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cae·saralso Cae·sar (sē′zər)
1. Used as a title and form of address for Roman emperors.
2. A dictator or autocrat.
[Middle English cesar, from Latin Caesar, after Julius Caesar.]
1. (Biography) Gaius Julius (ˈɡaɪəs ˈdʒuːlɪəs). 100–44 bc, Roman general, statesman, and historian. He formed the first triumvirate with Pompey and Crassus (60), conquered Gaul (58–50), invaded Britain (55–54), mastered Italy (49), and defeated Pompey (46). As dictator of the Roman Empire (49–44) he destroyed the power of the corrupt Roman nobility. He also introduced the Julian calendar and planned further reforms, but fear of his sovereign power led to his assassination (44) by conspirators led by Marcus Brutus and Cassius Longinus
2. (Historical Terms) any Roman emperor
3. (sometimes not capital) any emperor, autocrat, dictator, or other powerful ruler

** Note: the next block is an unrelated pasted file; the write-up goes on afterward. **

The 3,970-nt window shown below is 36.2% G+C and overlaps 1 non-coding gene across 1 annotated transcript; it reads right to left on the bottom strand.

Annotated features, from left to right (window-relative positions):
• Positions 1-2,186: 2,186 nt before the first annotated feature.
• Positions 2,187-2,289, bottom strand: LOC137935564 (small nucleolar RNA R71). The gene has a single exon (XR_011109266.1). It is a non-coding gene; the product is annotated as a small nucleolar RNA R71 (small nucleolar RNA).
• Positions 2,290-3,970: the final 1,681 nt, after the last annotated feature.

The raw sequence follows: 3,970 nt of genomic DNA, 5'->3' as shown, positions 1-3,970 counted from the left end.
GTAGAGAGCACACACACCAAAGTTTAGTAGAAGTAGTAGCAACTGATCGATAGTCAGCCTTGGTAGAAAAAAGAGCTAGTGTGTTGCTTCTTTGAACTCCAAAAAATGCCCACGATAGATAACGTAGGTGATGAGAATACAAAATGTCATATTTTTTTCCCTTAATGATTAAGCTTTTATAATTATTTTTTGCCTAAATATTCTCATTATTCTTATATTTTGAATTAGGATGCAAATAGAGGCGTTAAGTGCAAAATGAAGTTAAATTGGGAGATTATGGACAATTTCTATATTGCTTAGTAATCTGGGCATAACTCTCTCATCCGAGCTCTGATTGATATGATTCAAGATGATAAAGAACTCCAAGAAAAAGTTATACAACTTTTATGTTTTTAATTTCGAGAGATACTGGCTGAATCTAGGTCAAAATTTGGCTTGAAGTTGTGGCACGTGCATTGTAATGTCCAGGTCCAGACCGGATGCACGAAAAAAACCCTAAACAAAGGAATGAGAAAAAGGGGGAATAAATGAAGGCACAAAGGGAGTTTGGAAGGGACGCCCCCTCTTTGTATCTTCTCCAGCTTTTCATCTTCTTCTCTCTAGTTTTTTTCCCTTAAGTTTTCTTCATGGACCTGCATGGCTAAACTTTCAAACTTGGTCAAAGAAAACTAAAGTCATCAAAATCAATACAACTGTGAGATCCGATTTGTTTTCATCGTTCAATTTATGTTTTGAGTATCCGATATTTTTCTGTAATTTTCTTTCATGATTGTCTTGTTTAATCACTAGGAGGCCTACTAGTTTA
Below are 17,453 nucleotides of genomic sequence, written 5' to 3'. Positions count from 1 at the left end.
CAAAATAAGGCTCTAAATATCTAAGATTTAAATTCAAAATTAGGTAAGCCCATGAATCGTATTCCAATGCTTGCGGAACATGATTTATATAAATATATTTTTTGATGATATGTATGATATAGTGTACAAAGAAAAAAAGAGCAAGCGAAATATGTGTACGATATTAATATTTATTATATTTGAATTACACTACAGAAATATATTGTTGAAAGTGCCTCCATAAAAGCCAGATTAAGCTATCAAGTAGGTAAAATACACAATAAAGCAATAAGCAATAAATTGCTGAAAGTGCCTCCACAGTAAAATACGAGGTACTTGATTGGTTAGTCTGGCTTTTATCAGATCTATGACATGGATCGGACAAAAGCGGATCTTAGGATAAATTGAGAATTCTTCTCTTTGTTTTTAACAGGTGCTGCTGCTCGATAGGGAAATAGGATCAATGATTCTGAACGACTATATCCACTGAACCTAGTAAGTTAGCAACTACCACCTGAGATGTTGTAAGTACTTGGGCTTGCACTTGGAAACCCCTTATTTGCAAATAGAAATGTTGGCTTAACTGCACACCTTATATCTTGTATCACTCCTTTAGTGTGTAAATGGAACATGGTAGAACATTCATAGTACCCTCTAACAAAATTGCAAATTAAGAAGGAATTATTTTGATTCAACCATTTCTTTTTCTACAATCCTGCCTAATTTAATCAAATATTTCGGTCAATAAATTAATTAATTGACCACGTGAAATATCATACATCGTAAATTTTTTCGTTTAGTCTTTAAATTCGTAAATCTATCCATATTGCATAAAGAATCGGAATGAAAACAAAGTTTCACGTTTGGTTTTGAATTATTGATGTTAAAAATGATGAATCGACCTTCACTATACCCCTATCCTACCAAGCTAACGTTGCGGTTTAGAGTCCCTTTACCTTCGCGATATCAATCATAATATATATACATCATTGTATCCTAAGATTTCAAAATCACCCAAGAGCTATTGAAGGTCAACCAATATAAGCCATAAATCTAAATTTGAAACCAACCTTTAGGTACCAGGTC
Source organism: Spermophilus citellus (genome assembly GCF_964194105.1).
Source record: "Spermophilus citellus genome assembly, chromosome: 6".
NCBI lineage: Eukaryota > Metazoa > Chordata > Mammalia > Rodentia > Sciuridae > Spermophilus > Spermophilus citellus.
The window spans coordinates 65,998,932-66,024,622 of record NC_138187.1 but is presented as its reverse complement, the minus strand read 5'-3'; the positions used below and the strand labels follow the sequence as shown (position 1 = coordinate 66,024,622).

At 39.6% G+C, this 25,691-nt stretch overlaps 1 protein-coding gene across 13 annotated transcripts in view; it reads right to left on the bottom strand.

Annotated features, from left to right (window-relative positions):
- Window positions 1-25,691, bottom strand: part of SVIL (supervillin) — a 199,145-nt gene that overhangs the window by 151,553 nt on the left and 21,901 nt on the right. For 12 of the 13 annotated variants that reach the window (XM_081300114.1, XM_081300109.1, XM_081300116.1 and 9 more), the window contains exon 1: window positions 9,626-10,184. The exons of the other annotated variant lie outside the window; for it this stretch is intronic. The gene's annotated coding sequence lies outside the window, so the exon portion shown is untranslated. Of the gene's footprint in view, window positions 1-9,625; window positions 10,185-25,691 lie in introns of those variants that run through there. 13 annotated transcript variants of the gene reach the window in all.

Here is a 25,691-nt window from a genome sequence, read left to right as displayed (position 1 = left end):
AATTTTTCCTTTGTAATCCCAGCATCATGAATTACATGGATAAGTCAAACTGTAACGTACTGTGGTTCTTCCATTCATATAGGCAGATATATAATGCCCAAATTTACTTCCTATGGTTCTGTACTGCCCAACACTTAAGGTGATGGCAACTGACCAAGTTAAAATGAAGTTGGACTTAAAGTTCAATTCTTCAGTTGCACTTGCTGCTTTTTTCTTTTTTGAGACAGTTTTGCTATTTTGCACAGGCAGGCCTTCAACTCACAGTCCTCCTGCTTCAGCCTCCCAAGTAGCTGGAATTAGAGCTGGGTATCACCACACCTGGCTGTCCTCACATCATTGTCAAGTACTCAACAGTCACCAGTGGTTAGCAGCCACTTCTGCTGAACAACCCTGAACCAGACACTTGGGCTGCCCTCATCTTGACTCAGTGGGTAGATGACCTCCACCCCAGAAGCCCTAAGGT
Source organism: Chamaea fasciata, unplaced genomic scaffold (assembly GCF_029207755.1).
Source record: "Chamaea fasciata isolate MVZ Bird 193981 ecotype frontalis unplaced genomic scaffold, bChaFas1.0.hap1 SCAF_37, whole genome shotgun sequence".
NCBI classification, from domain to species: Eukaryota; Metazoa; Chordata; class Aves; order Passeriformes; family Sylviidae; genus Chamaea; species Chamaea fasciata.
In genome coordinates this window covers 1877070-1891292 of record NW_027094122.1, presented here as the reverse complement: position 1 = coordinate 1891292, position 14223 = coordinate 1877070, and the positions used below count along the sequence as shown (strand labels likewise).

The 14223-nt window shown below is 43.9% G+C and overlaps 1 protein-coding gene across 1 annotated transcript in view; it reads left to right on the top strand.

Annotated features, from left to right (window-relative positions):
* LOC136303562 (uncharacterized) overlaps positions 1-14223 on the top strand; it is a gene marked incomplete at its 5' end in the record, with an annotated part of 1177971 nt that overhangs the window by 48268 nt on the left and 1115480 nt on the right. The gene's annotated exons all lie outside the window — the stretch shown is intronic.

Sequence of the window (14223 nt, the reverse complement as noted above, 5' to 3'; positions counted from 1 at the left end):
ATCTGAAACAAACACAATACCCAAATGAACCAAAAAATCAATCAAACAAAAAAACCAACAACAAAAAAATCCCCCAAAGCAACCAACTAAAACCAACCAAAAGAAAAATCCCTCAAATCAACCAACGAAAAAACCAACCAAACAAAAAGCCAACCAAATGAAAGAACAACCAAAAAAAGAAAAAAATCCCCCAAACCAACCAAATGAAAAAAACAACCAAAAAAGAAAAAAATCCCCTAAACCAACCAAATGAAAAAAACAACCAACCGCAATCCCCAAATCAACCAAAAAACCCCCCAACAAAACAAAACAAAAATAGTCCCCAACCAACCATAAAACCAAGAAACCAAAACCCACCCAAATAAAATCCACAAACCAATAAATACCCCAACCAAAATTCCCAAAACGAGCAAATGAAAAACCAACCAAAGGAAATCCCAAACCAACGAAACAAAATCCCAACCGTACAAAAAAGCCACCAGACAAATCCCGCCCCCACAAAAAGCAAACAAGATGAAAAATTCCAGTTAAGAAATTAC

4. (Historical Terms) a title of the Roman emperors from Augustus to Hadrian
5. (Historical Terms) (in the Roman Empire)
a. a title borne by the imperial heir from the reign of Hadrian
b. the heir, deputy, and subordinate ruler to either of the two emperors under Diocletian's system of government
6. (Cookery) short for Caesar salad
1. Gaius Julius, c100–44 B.C., Roman general, statesman, and historian.
2. a title of the Roman emperors from Augustus to Hadrian, and later of the heirs presumptive.
3. any emperor.
4. a tyrant or dictator.
5. any temporal ruler; civil authority. Matt. 22:21.
An aristocratic Roman family name which became an imperial title.